|System: Xbox 360|
|Pub: Microsoft Studios|
|Release: August 24, 2011|
|Screen Resolution: 480p-1080p|
by Patriel Manning
Here in the U.S., game shows were once extremely popular. We had pyramids of money, tic-tac-toe with celebrities, and something known as a "Whammy," and it all worked out fairly well. While the popularity of the traditional game show has waned over the years, the genre has seen something of a resurgence lately thanks largely in part to the localization of popular Japanese game shows here in the States.
One such show is Hole in the Wall. Starting out as 脳カベ (Nōkabe, or "Brain Wall"), players were confronted with a moving wall that would push them into a pool of water unless they were able to contort themselves into a shape that could fit through holes in the walls. The show was initially picked up by Fox, but couldn't find an audience and is now running on Cartoon Network. That's where the video game comes in. In the game based on the show (based on the other game show), players perform the same actions, twisting and contorting to match the shapes as best they can, but without the embarrassing silver jumpsuit or being hit in the face with a giant Styrofoam wall.
Hole in the Wall uses Kinect body-tracking to control the onscreen avatar (represented as a large "shadow") as players attempt to match the *ahem* holes in the wall and continue progressing towards the end of the round. The walls are surrounded by a meter that fills up according to how well your pose matches the opening. As an aid, the player's silhouette will change color from red to green depending on how well the player's pose matches.
The gameplay is divided into two main modes: Quick Survival and Show. Both of the modes are pretty straightforward. Quick Survival mode pits a player against an endless stream of walls, ending only when the player falters and misses a cue. Show mode is a bit easier. Players here are afforded three "strikes," or misses, before given the boot. There are several different themed levels here, and each of the levels consists of four main rounds. The final round often has a special twist, forcing players to play with the lights off or affording only one chance to pass the round instead of the usual three.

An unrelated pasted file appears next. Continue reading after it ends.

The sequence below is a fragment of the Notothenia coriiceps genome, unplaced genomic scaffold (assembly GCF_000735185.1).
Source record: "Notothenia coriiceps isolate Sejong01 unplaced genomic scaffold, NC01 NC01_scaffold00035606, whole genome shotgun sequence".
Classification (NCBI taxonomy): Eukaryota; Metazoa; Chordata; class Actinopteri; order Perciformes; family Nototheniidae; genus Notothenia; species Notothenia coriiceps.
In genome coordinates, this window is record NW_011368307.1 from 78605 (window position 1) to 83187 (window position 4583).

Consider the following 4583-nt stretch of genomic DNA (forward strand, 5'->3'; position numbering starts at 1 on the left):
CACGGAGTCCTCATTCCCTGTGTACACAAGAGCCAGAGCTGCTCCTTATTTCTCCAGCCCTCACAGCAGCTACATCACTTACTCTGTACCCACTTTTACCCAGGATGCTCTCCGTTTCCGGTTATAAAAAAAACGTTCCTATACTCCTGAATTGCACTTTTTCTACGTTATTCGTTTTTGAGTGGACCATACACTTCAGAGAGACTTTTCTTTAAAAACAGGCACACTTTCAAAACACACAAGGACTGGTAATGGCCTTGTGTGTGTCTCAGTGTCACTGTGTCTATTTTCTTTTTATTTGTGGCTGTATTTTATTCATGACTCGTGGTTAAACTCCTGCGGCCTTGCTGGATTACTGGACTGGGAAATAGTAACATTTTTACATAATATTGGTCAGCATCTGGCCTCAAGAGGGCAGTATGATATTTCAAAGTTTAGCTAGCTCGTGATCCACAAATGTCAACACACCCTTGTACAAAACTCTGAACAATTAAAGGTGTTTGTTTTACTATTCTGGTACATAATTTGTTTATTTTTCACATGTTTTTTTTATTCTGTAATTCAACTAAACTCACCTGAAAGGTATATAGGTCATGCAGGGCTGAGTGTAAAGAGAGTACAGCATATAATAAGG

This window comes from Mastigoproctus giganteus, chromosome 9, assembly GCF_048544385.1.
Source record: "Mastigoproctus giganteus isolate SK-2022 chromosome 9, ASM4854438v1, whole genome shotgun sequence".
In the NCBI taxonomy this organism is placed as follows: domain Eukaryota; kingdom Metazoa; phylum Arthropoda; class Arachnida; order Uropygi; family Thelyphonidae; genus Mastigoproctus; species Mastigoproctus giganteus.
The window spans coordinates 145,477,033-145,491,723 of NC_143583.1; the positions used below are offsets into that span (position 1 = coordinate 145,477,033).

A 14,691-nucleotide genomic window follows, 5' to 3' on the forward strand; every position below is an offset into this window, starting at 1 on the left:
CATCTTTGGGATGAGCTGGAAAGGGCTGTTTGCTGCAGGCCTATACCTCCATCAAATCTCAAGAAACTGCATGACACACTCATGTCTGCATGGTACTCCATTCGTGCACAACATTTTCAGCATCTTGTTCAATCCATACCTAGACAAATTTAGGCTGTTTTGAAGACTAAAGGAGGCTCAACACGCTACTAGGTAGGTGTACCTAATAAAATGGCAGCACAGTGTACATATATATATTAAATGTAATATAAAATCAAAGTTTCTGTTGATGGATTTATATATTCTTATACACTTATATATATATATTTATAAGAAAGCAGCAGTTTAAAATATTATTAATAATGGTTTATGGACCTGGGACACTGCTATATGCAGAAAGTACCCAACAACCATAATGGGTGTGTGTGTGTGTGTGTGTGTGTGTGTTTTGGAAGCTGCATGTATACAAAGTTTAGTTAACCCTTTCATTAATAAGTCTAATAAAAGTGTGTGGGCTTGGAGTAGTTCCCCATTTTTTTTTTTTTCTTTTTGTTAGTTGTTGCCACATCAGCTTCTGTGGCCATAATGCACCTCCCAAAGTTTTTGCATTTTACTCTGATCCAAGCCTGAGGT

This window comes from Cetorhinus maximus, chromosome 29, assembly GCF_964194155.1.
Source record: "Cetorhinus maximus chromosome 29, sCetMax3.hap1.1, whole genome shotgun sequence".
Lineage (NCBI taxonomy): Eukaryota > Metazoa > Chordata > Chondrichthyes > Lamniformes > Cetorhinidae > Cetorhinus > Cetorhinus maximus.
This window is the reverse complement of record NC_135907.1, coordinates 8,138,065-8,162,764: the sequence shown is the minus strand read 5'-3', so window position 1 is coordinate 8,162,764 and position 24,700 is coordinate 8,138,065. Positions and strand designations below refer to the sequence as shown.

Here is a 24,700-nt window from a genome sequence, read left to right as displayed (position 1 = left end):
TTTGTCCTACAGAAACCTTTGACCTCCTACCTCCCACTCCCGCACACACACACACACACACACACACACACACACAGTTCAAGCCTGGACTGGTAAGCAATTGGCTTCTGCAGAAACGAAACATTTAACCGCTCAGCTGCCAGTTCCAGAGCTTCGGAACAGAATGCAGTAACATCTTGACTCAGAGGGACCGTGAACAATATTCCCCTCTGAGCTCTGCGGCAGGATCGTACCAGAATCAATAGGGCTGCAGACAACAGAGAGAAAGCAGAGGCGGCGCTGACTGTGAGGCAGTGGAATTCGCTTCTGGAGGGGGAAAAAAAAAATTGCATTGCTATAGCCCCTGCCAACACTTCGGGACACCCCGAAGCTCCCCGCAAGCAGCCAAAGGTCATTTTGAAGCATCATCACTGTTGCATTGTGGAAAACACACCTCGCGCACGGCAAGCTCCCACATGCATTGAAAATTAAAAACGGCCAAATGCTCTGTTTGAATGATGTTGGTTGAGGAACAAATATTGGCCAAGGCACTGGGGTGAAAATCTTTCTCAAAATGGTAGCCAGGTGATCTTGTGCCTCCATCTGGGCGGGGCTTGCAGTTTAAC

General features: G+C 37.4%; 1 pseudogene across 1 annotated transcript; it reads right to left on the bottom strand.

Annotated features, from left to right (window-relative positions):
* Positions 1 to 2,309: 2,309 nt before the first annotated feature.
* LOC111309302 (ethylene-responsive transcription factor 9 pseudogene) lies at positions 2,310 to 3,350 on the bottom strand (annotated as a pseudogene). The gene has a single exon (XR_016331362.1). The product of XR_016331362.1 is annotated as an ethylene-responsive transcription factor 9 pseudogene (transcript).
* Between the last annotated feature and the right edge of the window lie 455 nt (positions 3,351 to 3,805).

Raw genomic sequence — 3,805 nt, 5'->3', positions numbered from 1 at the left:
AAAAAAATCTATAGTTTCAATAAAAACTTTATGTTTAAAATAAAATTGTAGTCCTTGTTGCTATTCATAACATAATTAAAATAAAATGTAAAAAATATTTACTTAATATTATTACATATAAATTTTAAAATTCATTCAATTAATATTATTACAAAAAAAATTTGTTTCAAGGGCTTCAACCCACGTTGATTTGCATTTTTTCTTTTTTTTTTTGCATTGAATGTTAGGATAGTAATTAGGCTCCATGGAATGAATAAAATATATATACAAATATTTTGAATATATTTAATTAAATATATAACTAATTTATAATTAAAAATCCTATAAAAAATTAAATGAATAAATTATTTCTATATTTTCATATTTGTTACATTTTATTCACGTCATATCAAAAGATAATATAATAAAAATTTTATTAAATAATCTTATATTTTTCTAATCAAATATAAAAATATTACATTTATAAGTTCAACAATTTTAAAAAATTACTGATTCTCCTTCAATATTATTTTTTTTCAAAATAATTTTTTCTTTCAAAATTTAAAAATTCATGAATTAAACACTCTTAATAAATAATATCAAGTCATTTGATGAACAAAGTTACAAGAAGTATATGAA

One problem many Kinect owners will run into is the issue of space. While playing the game, I found that the available space in my living room wouldn't allow for the game to be played properly. After some minor adjustments—the kitchen was introduced to the living room furniture—I was able to play without too many hiccups. One problem I did encounter was that, at times, while I felt that I had nailed a gesture or pose, either Kinect or the game failed to recognize it. It didn't happen often enough to ruin the game for me, though, as the whole interface seemed to work generally well.
The graphics are neither offensive nor remarkable, striking the mark somewhere between bland and forgettable, though, to be honest, great graphics aren't really necessary for a game like this. The sound is also far from great, but, again, with a title like this it almost doesn't matter. This kind of game is meant to be enjoyed in large groups or at parties while watching your friends make complete fools of themselves. On that front this game succeeds. Up to four players will be able play on opposing teams of two members each, which can get pretty entertaining as long as you have the room for it.
It isn't without faults, though. My biggest problem with this game is that it does exactly what it says on the box, which, when you think about it, isn't much. Hole in the Wall does well to duplicate the experience that's had by the players on the show, but it does little else to keep players interested beyond the almost requisite photo mode which should be good for a few laughs. However, aside from unlocking levels to play through in Show mode, there isn't really much to keep players coming back.
All things considered, then, whether or not you'll want to buy this title largely depends on whether or not you enjoy the show it's based on. It'll also depend on whether or not you enjoy playing party games that force people in to socially awkward situations for a laugh. If the latter is a motivator for you, there are plenty of games that do just that without all of the crass mediocrity present in this title. However if you're a fan of the show and would like to experience it in your living room then, by all means, pick this up. You won't be disappointed.
CCC Contributing Writer